The EU’s new financial services commissioner will set out his plans for a pan-European capital market by the middle of next year, aiming to reduce companies’ reliance on banks and help revive the bloc’s fragile economy.
Jonathan Hill said on Thursday (7 November) he was seeking to create an integrated market for raising money through bonds, shares and other financial instruments over the next five years and would develop a plan by next summer following a consultation of banks, lawmakers and non-governmental organisations (NGOs).
“We still do not have a fully functioning single market for capital,” Hill told a conference of EU officials and business leaders. “I will be bringing forward proposals to deliver a capital markets union; a project for all 28 EU Member States.”
Channelling more money into small companies is seen as crucial for Europe’s efforts to avoid economic stagnation because small and medium enterprises provide two out of every three private-sector jobs in the European Union.
Following the worst financial crisis in a generation, banks are reducing riskier lending to build up capital buffers, a problem in a continent where banks account for 80 percent of corporate loans.
Officials say a capital markets union would also mean the EU moving beyond public subsidies and loans to coordinate financing for companies and infrastructure through project bonds, public-private partnerships and infrastructure funds.
Jeroen Dijsselbloem, who chairs the meetings of eurozone finance ministers, said the capital markets union would need a single European supervisor and the creation of a pan-European insolvency law that would replace national laws.
“This is crucial to create the market that we so badly need in parallel to the bank lending system,” he said.
However, Deutsche Bank co-CEO Juergen Fitschen said that emulating the United States, where capital markets’ funding is far greater than in Europe, would require a shift that Europeans may not be ready for.
Mid-sized companies in the United States obtain about five times more funding from capital markets than their counterparts in the European Union, the Commission, the EU executive, says.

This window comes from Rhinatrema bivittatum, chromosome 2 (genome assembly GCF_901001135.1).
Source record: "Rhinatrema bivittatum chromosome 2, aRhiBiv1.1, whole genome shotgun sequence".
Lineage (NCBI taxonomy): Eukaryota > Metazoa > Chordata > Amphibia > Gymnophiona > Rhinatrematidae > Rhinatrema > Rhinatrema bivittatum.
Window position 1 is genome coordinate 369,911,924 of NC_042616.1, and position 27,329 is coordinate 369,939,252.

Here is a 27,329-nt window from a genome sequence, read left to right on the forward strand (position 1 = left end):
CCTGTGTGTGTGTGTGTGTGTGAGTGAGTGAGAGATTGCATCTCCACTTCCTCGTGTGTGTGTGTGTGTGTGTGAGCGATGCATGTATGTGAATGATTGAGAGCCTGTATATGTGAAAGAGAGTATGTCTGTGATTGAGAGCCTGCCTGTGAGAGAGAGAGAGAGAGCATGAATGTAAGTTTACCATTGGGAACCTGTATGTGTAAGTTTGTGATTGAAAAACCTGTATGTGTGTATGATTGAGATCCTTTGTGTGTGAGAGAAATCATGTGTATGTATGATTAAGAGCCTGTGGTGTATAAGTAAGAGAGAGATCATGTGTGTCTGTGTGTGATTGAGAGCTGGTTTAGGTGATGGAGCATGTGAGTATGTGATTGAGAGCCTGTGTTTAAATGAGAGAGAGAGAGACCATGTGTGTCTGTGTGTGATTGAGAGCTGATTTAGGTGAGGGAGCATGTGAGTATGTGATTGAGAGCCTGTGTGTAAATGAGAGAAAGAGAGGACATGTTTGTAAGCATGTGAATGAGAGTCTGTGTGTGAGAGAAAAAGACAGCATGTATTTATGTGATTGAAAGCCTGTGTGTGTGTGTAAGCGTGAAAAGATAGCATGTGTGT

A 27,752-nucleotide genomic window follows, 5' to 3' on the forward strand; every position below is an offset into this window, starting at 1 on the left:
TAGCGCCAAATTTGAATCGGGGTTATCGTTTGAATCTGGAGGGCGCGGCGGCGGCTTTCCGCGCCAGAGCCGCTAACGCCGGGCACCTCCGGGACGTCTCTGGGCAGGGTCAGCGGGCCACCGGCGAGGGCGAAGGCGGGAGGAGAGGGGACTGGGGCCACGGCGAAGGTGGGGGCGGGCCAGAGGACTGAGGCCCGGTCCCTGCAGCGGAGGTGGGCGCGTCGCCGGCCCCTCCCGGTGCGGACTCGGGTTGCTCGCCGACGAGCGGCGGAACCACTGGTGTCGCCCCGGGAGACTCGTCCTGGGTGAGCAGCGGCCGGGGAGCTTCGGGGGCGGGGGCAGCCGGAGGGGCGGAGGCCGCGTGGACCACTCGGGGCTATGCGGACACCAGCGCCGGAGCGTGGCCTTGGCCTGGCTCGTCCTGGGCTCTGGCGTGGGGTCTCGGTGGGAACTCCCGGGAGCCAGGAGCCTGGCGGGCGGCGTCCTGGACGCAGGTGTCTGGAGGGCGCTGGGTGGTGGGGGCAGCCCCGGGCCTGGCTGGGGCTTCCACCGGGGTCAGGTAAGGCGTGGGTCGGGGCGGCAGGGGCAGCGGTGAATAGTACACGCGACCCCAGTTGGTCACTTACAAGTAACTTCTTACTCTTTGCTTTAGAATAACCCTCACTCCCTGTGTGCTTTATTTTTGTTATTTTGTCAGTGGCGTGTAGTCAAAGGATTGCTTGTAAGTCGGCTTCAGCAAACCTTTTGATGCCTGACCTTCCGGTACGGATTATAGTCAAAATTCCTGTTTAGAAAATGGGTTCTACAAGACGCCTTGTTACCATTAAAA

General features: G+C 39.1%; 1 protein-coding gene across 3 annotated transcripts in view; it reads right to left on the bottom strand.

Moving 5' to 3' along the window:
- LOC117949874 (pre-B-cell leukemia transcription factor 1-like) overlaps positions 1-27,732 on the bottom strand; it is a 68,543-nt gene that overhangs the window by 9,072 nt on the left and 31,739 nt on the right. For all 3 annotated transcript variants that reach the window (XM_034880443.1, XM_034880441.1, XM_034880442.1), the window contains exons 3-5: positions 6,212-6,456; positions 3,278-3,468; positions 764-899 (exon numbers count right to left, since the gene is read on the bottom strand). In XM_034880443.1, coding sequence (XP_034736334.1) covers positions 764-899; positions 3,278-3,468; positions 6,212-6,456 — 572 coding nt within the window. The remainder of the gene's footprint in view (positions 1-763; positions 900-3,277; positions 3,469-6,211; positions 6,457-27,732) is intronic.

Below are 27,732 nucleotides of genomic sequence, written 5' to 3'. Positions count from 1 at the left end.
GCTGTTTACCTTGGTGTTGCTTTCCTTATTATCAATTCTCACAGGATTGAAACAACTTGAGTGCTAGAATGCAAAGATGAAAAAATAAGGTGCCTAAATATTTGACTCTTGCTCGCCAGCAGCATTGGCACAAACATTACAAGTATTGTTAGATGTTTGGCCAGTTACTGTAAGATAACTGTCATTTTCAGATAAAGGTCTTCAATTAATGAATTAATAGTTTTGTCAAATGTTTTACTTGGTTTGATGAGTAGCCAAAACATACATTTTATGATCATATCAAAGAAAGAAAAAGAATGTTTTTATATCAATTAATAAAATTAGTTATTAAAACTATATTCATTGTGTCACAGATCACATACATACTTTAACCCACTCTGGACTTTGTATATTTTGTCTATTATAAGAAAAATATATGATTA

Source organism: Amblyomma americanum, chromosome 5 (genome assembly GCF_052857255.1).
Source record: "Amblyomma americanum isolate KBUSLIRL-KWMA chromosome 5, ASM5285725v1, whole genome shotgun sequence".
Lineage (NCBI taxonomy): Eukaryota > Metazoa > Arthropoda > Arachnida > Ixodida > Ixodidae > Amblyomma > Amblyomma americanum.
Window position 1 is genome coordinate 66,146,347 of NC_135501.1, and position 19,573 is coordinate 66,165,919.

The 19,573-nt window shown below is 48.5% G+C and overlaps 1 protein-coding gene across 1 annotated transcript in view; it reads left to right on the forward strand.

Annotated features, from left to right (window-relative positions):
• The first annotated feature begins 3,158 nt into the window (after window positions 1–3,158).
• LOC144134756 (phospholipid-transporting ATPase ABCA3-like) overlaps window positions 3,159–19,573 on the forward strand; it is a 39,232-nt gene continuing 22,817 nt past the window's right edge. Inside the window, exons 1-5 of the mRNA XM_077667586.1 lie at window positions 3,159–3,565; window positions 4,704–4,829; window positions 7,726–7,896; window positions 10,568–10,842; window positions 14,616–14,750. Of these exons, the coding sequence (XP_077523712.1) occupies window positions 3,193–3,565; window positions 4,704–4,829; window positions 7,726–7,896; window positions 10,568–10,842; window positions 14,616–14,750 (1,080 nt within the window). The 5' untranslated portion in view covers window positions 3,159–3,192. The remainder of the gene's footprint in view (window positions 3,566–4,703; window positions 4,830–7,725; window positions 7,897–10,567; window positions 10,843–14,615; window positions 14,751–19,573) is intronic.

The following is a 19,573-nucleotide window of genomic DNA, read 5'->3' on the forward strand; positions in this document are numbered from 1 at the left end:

The obstacle for smaller companies on capital markets is the challenge of providing continual information to investors, Fitschen said.
“The biggest hurdle is the culture of the European entrepreneur,” he told the conference. “He is not ready for capital markets because he is not used to answering all these questions.”
The EU is likely to try to support companies by providing such services to investors, although it is not immediately clear how this would work in practice, or who would pay for it.
One idea is a pan-European system of information providers that could specialise in collecting, classifying and analysing data on small- and medium-sized companies for investors, including the size of companies’ outstanding loans.
Hill said his first steps would be to push a proposal for European long-term investment funds for infrastructure and businesses, to develop a framework for securitisation and to carry out analysis of private placements — the sale of securities to a small number of chosen institutional investors.
“I am interested in ideas for more market finance instruments — but not just in safe short-term debt, but in longer term stable debt that encourages long-term investment, and in real risk capital that encourages innovation.”
The European Central Bank is at the heart of wider efforts to create a capital markets union by trying to revive securitisation, or the bundling of loans into bonds to raise cash for companies to invest.